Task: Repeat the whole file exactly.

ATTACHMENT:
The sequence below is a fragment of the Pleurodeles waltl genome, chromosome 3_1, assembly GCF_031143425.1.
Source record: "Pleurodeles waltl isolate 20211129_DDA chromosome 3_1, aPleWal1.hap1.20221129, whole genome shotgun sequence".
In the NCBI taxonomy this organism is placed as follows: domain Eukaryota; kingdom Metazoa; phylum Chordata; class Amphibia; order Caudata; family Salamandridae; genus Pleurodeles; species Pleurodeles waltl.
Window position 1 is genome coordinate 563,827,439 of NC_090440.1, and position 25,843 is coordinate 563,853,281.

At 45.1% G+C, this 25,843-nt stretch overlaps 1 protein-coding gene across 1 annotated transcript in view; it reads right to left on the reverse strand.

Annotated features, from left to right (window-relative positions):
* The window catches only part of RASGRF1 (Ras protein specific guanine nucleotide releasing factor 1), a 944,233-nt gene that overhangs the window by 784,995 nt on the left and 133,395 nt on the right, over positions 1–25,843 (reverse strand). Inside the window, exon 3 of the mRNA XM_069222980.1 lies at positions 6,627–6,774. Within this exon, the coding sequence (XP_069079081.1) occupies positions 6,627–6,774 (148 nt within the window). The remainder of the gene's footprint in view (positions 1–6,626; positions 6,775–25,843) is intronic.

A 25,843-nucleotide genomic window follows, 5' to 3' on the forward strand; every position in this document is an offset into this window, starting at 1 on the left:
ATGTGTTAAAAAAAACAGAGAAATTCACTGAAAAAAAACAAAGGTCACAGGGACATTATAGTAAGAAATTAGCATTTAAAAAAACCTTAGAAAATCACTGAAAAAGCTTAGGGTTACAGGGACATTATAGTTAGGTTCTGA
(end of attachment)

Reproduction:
The sequence below is a fragment of the Pleurodeles waltl genome, chromosome 3_1, assembly GCF_031143425.1.
Source record: "Pleurodeles waltl isolate 20211129_DDA chromosome 3_1, aPleWal1.hap1.20221129, whole genome shotgun sequence".
In the NCBI taxonomy this organism is placed as follows: domain Eukaryota; kingdom Metazoa; phylum Chordata; class Amphibia; order Caudata; family Salamandridae; genus Pleurodeles; species Pleurodeles waltl.
Window position 1 is genome coordinate 563,827,439 of NC_090440.1, and position 25,843 is coordinate 563,853,281.

At 45.1% G+C, this 25,843-nt stretch overlaps 1 protein-coding gene across 1 annotated transcript in view; it reads right to left on the reverse strand.

Annotated features, from left to right (window-relative positions):
* The window catches only part of RASGRF1 (Ras protein specific guanine nucleotide releasing factor 1), a 944,233-nt gene that overhangs the window by 784,995 nt on the left and 133,395 nt on the right, over positions 1–25,843 (reverse strand). Inside the window, exon 3 of the mRNA XM_069222980.1 lies at positions 6,627–6,774. Within this exon, the coding sequence (XP_069079081.1) occupies positions 6,627–6,774 (148 nt within the window). The remainder of the gene's footprint in view (positions 1–6,626; positions 6,775–25,843) is intronic.

A 25,843-nucleotide genomic window follows, 5' to 3' on the forward strand; every position in this document is an offset into this window, starting at 1 on the left:
ATGTGTTAAAAAAAACAGAGAAATTCACTGAAAAAAAACAAAGGTCACAGGGACATTATAGTAAGAAATTAGCATTTAAAAAAACCTTAGAAAATCACTGAAAAAGCTTAGGGTTACAGGGACATTATAGTTAGGTTCTGA